The need for accessible and affordable health care has never been more critical. Millions are infected and thousands die from the coronavirus every day. The health care system is on the brink. The pandemic-stricken world faces an inevitable shortage of medical supplies. This situation may not be brought under control until the majority of the population is vaccinated against the novel coronavirus to develop herd immunity. Encouragingly, advances in science have made it possible to develop vaccines in a record time of just a few months. Less than a year after the Covid-19 pandemic epidemic, around eight vaccine candidates from around the world have entered the market.
But vaccine development doesn’t mean the battle is won. There are several challenges in making these vaccines accessible to the world’s population, one of them being intellectual property rights (IPRs). India and South Africa’s proposal to the World Trade Organization (WTO) to waive patent rights to Covid-19 vaccines, as outlined in the Agreement on Intellectual Property Rights Aspects that affect trade (TRIPS), is still under discussion since October 2020. Today, World Intellectual Property Day, we must resolve to provide full and unhindered access to Covid-19 vaccines. IPR regimes around the world would have a major role to play.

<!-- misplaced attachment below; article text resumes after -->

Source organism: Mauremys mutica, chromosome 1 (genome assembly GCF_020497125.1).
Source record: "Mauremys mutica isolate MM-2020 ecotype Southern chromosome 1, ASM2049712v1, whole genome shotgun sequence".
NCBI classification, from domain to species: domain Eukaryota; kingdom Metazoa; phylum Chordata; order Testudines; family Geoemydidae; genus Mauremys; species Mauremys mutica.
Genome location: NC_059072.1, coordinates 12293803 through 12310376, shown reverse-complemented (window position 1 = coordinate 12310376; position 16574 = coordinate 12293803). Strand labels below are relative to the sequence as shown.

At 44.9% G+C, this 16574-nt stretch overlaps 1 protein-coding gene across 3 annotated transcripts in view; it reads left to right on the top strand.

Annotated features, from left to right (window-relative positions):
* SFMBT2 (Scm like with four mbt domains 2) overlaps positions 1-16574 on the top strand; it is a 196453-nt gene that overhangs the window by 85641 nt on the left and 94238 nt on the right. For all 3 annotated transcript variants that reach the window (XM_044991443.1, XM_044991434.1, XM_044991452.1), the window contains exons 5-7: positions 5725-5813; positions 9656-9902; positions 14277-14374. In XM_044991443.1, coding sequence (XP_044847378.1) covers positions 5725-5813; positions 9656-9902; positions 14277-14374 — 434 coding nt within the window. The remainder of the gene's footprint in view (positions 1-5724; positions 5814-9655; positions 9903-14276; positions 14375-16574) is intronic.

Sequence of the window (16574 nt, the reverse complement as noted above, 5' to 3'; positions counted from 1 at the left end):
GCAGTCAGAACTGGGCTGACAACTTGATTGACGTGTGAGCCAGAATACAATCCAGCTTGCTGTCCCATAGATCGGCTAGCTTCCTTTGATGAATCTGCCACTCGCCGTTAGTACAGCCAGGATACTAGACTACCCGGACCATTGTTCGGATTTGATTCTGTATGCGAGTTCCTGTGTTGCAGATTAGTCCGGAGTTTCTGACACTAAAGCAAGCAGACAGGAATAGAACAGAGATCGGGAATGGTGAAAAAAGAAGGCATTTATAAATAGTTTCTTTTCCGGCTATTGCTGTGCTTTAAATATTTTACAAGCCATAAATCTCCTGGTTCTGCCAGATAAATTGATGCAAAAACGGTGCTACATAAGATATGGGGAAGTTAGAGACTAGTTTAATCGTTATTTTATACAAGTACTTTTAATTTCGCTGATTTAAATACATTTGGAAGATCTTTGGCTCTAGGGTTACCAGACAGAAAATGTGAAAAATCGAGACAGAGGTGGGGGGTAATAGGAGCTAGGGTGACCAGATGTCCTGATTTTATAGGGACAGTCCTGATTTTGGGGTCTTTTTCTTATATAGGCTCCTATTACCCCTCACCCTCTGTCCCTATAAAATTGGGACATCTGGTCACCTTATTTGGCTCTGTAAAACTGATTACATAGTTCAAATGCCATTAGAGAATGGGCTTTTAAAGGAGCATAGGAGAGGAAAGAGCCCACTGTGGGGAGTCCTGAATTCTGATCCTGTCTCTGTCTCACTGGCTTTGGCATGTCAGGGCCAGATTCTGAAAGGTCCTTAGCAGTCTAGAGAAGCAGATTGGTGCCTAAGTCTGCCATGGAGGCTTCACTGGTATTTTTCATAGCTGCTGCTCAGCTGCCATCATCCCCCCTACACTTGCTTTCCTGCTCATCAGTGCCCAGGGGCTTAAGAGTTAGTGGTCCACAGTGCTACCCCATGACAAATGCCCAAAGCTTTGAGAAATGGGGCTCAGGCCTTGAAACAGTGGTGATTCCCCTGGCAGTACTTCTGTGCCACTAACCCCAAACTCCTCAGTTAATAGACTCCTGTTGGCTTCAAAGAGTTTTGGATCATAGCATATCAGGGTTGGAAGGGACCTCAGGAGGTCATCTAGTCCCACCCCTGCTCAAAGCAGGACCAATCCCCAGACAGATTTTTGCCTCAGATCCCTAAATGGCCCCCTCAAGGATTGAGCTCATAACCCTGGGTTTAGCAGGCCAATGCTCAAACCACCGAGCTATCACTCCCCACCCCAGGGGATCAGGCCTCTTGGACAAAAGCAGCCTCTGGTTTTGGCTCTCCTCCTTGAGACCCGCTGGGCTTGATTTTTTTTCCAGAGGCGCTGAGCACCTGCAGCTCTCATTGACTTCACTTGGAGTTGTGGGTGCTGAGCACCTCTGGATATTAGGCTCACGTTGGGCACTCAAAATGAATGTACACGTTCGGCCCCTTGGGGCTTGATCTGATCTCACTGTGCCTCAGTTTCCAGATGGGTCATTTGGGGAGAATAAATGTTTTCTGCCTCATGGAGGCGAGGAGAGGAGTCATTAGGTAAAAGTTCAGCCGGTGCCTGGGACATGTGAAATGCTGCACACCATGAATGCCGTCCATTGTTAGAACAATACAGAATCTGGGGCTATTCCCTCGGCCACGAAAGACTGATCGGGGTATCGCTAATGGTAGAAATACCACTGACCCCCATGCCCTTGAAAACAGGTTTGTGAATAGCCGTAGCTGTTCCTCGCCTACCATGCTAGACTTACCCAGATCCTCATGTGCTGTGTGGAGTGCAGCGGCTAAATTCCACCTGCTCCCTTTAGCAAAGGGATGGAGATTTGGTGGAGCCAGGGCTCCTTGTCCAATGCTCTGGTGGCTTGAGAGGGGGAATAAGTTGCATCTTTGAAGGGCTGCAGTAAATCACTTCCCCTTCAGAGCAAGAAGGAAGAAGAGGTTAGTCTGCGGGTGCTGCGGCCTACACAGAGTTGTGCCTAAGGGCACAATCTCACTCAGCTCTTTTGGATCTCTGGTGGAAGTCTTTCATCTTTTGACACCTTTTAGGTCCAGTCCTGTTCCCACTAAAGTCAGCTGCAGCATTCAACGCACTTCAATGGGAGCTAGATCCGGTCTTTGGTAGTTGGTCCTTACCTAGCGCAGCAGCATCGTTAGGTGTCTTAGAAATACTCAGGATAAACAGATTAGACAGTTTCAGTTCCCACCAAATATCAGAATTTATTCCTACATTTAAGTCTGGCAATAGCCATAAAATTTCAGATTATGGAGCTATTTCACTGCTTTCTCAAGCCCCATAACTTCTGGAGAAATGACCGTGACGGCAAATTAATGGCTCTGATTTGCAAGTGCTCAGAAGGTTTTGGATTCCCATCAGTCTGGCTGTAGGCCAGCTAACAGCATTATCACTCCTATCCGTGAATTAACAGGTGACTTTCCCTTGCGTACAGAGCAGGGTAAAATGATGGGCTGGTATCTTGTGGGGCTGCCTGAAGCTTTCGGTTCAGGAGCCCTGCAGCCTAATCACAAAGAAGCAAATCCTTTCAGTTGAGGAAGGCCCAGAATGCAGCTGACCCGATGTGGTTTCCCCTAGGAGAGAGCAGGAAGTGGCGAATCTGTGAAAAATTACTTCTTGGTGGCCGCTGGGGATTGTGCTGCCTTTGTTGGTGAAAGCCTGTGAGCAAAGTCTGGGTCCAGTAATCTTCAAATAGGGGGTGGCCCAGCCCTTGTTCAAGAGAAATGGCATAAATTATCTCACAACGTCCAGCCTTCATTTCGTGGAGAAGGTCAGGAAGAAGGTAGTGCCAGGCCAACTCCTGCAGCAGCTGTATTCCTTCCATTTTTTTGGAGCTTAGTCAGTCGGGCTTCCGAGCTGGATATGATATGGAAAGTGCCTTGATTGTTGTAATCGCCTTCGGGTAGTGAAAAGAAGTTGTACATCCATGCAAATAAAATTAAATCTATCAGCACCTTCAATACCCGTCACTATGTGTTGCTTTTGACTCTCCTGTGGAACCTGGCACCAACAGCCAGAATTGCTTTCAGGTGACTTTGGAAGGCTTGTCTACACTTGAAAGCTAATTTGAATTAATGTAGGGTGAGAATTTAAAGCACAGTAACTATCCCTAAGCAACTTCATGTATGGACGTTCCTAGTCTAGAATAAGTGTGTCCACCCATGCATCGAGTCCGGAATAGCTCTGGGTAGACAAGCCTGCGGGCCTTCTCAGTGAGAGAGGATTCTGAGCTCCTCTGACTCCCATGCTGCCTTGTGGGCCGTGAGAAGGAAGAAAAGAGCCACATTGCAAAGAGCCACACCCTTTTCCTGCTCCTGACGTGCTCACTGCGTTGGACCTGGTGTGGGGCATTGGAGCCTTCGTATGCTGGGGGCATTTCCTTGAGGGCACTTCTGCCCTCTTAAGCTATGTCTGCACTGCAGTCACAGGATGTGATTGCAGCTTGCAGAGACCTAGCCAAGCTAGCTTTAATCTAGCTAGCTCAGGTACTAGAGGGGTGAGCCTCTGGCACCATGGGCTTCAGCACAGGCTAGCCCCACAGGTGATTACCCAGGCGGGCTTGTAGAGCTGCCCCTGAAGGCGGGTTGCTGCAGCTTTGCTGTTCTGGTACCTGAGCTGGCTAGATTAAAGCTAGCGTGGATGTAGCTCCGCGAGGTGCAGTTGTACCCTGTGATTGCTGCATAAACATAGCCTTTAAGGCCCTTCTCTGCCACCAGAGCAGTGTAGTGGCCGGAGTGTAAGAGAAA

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Inestimable patents for R&D but the world needs a vaccine
The well-established economic theory of patent protection suggests that patents promote innovation by granting a temporary monopoly to the innovator over his innovation, which allows him to recoup his investment and protect his innovation from imitation. For life-saving drugs and vaccines, billions of dollars are spent on research and development (R&D) and clinical trials. If pharmaceutical companies are not in a position to appropriate the returns on investment, they will not have the incentive to invest in the development of new drugs in the future.
In most countries, patent protection is granted for about 20 years, after which generic manufacturers can enter the market to produce cheaper biosimilars of these drugs. While granting monopoly rights to innovation is essential for advancing science, it is also often misused by large pharmaceutical companies to charge exorbitant prices. This limits access to these drugs at affordable prices for low- and middle-income countries.
In the current scenario, there is a global health emergency. About 70% of the world’s population must be vaccinated to overcome the pandemic. This means that more than 5 billion people need vaccines. With two doses each, that’s 10 billion doses of vaccine. Ngozi Okonjo-Iweala, Director General of the WTO, mentionned the world has the capacity to produce 3.5 billion doses of vaccine in one year, although capacity building plans are currently underway. Developed countries have already achieved all of this. Most low- and middle-income countries have not had access to vaccines so far, and given current capacity, it doesn’t look like that anytime soon.